There are many things that people complain about when moving to a new country… There are many things that I did complain about when we first moved here nine years ago, pregnant with my first child. I could talk about the problems I encountered with my parenting choices that weren’t standard practice here at the time. I could moan about the driving here (especially in Limassol!), or the lack of public education around issues such as littering, dog mess and recycling. But there are so many things that I have come to love in this country that I have planted my heart in, this place that I now call home.
For the past three years, we have lived in a traditional neighbourhood in central Limassol where the average age on our street is over 60. Where the old folks still leave their front doors open from dusk ‘til dawn and sit on each other’s verandas sipping coffee… Where they still take their morning and late afternoon walks to greet each other and catch up on the day’s news. A neighbourhood where everyone knows each other’s business!
I found it a little stifling at first when we moved to a house in a street like this from the more anonymous living offered by an apartment in Nicosia – the feeling that everyone was watching our every move and knew the ins and outs of our daily life. The fact that there was a ‘code’ of practice that required me to sweep the pathway in front of my house every day (I still don’t manage this one) or the expectation to stop and chat everyday even if I was rushed of my feet.
Very quickly however, I grew to love the fact that my neighbours looked out for us when my husband was away for work, or when our dog escaped in to the street, or when one of the kids were sick. That my plants would be watered when we were away, without us asking or that that pathway would be swept when I once again didn’t find the time to do it. I learnt to appreciate the generosity of our neighbours, who always have a bag of lemons, or a freshly made cake or some home-made bourgouri (bulghar wheat), ground on their veranda and left in the sun for the dust to blow away) waiting for us in the evening. And just as importantly, I came to appreciate the change in pace here – where time moves slower than the rush-hour traffic a street-away and the little interactions that can make such a difference to your day are still held sacred.
Our kids love visiting our elderly neighbours and sitting with them to crack nuts with a stone, or to sieve through a pile of olives, learning which ones to use for oil and which ones to reserve for eating. I love that fact that they are getting the kind of education that they don’t get from us and that they interact daily with an older generation when their own grandparents aren’t always close by. We feel part of a community, which is so very important. ‘Social capital’ is what it is called – the benefits that come from that feeling of connectedness and of being a part of something larger than yourselves.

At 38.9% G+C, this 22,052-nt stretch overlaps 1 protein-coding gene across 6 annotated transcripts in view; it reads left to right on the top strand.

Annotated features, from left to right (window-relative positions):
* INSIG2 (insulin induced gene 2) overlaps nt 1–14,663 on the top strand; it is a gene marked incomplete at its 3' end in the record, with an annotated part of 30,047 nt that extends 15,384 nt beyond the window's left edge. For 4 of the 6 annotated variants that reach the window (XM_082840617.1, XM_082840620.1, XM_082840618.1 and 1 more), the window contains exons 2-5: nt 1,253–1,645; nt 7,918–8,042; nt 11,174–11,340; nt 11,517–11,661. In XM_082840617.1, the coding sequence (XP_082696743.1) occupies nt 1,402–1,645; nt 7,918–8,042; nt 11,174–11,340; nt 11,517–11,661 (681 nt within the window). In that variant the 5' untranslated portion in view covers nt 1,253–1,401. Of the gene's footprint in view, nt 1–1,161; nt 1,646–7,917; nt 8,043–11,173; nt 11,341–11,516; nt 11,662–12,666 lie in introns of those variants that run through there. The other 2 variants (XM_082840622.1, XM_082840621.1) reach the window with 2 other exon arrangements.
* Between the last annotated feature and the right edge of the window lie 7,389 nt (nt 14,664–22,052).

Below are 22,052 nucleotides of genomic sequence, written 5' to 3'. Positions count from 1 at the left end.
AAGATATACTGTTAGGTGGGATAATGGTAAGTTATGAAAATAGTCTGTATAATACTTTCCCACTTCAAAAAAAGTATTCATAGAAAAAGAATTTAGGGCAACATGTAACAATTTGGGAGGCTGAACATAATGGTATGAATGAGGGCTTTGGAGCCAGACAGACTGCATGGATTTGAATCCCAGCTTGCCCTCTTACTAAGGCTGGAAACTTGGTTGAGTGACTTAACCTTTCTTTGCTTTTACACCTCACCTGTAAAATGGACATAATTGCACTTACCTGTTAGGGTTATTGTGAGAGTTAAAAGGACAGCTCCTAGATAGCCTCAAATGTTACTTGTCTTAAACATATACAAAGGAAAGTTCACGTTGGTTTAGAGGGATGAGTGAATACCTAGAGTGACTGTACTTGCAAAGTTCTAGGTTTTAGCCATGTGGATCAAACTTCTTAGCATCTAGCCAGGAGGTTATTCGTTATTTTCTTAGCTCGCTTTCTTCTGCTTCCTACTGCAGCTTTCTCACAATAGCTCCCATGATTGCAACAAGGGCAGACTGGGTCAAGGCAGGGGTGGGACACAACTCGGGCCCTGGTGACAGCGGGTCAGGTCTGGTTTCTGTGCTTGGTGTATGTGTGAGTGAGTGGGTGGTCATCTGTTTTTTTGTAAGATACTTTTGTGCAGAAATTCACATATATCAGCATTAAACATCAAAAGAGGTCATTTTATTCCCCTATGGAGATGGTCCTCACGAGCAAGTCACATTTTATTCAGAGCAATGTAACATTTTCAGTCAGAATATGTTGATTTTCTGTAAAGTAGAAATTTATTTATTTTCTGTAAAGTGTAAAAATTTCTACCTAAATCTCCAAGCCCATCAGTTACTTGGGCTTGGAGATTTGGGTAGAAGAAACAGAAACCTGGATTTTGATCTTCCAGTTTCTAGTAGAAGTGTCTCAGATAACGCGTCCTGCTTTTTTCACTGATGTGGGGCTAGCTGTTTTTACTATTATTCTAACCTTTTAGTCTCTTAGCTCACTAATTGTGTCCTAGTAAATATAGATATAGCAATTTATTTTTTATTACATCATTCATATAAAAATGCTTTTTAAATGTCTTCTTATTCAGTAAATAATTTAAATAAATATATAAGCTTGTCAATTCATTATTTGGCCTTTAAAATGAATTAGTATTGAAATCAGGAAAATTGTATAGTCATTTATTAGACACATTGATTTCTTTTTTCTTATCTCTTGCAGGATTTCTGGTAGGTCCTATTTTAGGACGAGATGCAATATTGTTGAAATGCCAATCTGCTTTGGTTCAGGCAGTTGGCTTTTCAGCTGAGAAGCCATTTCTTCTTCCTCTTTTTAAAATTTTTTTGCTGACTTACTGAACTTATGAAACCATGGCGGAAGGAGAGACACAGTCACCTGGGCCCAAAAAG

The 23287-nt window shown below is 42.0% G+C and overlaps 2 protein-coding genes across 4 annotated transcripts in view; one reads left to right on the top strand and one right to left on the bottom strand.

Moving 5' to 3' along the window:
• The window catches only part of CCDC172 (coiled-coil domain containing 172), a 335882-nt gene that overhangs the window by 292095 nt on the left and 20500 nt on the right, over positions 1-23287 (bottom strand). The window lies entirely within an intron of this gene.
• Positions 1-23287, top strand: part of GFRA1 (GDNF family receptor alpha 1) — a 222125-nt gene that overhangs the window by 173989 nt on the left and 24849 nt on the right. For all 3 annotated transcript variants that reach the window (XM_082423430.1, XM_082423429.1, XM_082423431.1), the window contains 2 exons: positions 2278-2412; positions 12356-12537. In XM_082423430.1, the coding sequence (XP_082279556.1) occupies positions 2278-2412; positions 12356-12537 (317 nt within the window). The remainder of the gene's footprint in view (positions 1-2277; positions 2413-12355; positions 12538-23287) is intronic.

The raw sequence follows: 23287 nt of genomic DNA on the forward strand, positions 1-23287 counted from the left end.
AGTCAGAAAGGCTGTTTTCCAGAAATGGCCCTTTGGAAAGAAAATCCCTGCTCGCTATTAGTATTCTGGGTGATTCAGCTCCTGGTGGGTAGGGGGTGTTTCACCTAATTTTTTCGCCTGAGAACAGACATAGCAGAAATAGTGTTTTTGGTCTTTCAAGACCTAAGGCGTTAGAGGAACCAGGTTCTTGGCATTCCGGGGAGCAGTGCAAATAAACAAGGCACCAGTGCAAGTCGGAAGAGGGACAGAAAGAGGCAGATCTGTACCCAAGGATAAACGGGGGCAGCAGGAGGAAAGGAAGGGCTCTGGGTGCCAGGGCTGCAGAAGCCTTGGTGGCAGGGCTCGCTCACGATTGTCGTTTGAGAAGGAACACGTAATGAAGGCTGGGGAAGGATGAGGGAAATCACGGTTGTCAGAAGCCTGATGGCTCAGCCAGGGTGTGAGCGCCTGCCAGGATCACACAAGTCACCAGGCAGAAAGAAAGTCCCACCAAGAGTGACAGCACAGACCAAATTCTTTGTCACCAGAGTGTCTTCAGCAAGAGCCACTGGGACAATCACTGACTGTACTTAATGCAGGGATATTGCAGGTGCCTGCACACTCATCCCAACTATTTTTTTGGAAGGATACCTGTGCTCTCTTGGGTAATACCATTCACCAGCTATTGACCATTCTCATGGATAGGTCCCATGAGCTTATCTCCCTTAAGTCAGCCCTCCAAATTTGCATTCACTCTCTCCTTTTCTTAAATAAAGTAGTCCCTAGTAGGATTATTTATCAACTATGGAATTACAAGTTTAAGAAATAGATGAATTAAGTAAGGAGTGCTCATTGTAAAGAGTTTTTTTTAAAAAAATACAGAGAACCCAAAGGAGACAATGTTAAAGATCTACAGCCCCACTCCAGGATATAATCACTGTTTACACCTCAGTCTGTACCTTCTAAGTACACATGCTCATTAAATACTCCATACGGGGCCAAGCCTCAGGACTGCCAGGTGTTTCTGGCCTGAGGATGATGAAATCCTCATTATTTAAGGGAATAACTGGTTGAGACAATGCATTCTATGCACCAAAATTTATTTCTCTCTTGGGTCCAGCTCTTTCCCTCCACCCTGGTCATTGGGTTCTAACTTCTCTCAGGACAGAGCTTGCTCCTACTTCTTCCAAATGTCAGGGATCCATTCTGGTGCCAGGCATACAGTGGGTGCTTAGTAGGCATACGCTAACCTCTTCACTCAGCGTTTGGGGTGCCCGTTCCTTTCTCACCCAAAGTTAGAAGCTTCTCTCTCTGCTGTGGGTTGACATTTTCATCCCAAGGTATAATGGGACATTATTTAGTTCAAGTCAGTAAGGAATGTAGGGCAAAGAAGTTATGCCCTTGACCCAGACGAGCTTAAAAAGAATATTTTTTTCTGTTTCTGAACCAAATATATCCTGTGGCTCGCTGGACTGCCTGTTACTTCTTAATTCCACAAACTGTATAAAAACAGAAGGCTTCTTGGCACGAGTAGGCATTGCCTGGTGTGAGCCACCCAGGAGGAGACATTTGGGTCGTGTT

Home is what I now call Cyprus. It is where our kids were born, where they are being educated and raised. Where we have started, admittedly reluctantly at first, to lay down our roots. As a foreigner here, I have the freedom to pick and choose the best of the cultural habits that I adopt and the choice to reject the ones that I don’t like.
Sometimes I feel like we’re in limbo, with a foot in each country and arms stretched out to the various places in the world that our loved ones live. Yet, I’ve realised recently that with all the changes happening in Europe and America, in the World at large, I’m glad we live here. This little bubble of island-living has so much potential. So much room to grow. A great deal of equality of opportunity, where the child of a manual labourer can still dream of gaining a PhD and where money doesn’t always dictate what you become in life. I just hope this doesn’t get lost, as so many beautiful things in Cyprus are being lost with the inevitable changes that result from modernisation, social and geographic mobility.
Yes, there are things that do need to change. Things that make me pull my hair out on a daily basis (as there were in the UK or America). And there are things that I hope we keep hold of, tightly, as we rush so quickly towards the social models we see elsewhere in Europe. For now, I will make the most of those lemons left on my doorstep, or the wonderful patience, tolerance and love of children that Cypriots have.
We don’t always choose where we lay down our roots and it can sometimes take us a while to realise how deeply our hearts have become entangled in them.
We choose how we make our home and the rules and standards that we live by within our own four walls. We educate our children to think before following everyone else’s behaviour and to be accountable for their own actions.
And in raising kids, you come to realise that there should be no walls, no obstacles to being the kind of person you want to be. That comes from within… And within each of us, there is common ground, if you’re open enough to sit down together on a veranda to sip coffee and appreciate it.